Some methods melt or soften the material to produce the layers. In fused filament fabrication, also known as fused deposition modeling (FDM), the model or part is produced by extruding small beads or streams of material that harden immediately to form layers. A filament of thermoplastic, metal wire, or other material is fed into an extrusion nozzle head (3D printer extruder), which heats the material and turns the flow on and off. FDM is somewhat restricted in the variation of shapes that may be fabricated. Another technique fuses parts of the layer and then moves upward in the working area, adding another layer of granules and repeating the process until the piece has built up. This process uses the unfused media to support overhangs and thin walls in the part being produced, which reduces the need for temporary auxiliary supports for the piece.[117] Recently, FFF/FDM has expanded to 3-D print directly from pellets to avoid the conversion to filament. This process is called fused particle fabrication (FPF) (or fused granular fabrication (FGF) and has the potential to use more recycled materials.[118]

Powder bed fusion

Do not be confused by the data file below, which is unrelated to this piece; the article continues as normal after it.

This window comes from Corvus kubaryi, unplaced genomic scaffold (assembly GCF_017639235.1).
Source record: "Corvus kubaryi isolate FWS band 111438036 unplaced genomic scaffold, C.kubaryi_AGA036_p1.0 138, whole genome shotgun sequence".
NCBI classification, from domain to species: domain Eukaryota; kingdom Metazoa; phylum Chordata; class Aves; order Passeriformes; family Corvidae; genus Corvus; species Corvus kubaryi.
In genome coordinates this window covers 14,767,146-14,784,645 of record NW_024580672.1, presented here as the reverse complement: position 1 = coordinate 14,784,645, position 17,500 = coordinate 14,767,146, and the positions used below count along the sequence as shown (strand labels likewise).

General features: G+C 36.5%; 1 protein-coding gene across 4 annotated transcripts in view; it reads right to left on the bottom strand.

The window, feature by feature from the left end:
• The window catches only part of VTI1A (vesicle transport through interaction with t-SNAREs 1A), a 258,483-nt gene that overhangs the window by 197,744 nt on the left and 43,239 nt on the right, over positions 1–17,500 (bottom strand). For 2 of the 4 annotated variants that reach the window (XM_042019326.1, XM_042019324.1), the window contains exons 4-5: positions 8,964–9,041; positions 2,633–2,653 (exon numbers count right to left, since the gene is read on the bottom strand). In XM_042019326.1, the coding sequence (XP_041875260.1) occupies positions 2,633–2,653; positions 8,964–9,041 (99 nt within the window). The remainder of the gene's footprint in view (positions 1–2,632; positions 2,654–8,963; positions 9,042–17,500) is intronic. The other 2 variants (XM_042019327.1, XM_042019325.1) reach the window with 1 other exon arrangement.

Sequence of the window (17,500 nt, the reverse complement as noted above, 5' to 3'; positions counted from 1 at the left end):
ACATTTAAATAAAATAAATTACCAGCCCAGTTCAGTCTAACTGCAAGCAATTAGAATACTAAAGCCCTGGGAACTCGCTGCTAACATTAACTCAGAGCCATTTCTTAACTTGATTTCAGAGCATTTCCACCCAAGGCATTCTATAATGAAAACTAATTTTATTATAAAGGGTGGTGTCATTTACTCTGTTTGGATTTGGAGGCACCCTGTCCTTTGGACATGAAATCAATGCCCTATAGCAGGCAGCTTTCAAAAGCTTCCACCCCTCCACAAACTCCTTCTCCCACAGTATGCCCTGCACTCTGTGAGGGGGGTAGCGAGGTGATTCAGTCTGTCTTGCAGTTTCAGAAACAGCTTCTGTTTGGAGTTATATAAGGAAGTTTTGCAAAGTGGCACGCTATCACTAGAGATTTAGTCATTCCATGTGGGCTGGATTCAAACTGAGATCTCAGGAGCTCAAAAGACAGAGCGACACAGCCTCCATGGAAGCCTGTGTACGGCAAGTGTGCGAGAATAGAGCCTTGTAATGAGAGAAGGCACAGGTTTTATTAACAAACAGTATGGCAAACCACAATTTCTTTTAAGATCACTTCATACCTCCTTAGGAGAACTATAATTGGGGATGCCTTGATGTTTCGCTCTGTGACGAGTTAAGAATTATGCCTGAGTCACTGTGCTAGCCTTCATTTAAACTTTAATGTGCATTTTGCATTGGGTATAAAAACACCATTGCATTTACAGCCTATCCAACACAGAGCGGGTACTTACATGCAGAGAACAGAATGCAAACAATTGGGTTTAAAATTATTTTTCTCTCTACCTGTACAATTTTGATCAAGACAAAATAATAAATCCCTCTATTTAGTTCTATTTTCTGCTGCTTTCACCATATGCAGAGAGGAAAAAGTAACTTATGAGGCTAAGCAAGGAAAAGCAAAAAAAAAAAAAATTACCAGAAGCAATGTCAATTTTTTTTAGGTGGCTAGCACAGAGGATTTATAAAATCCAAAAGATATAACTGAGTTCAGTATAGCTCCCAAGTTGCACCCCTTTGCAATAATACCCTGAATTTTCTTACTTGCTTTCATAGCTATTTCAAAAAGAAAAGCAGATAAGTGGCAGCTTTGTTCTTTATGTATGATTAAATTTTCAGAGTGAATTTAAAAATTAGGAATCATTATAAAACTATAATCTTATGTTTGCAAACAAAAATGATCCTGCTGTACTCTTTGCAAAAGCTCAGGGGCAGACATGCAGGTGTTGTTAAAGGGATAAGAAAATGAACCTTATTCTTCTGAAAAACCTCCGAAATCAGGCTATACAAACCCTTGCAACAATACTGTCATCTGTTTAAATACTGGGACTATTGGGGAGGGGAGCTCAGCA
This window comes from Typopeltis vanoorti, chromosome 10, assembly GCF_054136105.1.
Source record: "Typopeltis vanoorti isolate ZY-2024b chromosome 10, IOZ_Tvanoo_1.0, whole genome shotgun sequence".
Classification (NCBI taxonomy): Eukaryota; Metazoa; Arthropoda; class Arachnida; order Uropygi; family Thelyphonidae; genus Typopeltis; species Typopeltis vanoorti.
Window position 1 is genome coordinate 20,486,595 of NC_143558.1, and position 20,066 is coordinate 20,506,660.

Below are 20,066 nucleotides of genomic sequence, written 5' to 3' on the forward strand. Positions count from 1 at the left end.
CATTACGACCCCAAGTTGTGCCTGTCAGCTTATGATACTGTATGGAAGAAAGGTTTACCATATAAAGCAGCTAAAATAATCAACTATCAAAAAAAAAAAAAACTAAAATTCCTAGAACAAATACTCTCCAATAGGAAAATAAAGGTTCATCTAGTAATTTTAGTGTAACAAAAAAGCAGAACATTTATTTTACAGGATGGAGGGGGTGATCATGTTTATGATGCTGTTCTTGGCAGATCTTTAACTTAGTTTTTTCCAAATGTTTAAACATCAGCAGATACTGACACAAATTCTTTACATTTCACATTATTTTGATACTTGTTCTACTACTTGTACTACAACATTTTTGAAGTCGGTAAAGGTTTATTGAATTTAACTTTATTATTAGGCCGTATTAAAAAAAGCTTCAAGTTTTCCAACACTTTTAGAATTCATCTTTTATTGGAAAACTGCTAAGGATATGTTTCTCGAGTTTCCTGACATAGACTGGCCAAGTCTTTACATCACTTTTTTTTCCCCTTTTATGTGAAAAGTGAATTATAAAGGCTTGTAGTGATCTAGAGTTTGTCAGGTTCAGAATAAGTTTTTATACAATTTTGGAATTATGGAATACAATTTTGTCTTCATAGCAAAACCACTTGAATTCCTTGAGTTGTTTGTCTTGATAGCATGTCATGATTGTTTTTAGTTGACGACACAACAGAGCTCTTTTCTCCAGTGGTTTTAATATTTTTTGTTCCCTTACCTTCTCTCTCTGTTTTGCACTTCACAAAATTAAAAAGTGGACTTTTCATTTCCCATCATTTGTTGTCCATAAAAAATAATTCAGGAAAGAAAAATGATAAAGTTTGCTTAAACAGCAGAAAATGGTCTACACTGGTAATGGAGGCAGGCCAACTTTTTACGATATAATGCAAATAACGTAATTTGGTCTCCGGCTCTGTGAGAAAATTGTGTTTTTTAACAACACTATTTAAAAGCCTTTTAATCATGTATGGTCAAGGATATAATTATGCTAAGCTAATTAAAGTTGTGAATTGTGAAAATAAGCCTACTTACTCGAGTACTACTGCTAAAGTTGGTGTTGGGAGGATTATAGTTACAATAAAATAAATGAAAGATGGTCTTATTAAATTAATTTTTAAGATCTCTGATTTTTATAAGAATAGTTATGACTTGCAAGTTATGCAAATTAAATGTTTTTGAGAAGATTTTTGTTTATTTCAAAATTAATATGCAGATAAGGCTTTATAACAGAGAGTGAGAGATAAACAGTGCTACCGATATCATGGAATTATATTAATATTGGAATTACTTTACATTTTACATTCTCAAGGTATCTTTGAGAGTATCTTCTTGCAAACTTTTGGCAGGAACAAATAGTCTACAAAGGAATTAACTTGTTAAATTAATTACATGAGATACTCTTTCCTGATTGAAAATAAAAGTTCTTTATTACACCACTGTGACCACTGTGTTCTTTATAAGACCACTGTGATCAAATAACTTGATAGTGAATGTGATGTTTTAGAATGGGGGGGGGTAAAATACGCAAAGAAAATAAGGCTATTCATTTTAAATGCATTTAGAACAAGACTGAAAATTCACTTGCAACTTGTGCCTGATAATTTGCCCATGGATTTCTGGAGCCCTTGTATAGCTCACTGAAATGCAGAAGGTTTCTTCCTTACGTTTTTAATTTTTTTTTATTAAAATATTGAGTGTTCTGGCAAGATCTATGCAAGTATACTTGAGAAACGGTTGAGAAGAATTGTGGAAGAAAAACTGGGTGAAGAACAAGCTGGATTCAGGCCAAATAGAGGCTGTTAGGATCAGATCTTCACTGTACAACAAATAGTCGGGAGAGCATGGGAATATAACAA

Powder bed fusion techniques, or PBF, include several processes such as DMLS, SLS, SLM, MJF and EBM. Powder bed fusion processes can be used with an array of materials and their flexibility allows for geometrically complex structures,[119] making it a good choice for many 3D printing projects. These techniques include selective laser sintering, with both metals and polymers and direct metal laser sintering.[120] Selective laser melting does not use sintering for the fusion of powder granules but will completely melt the powder using a high-energy laser to create fully dense materials in a layer-wise method that has mechanical properties similar to those of conventional manufactured metals. Electron beam melting is a similar type of additive manufacturing technology for metal parts (e.g. titanium alloys). EBM manufactures parts by melting metal powder layer by layer with an electron beam in a high vacuum.[121][122] Another method consists of an inkjet 3D printing system, which creates the model one layer at a time by spreading a layer of powder (plaster or resins) and printing a binder in the cross-section of the part using an inkjet-like process. With laminated object manufacturing, thin layers are cut to shape and joined. In addition to the previously mentioned methods, HP has developed the Multi Jet Fusion (MJF) which is a powder base technique, though no lasers are involved. An inkjet array applies fusing and detailing agents which are then combined by heating to create a solid layer.[123]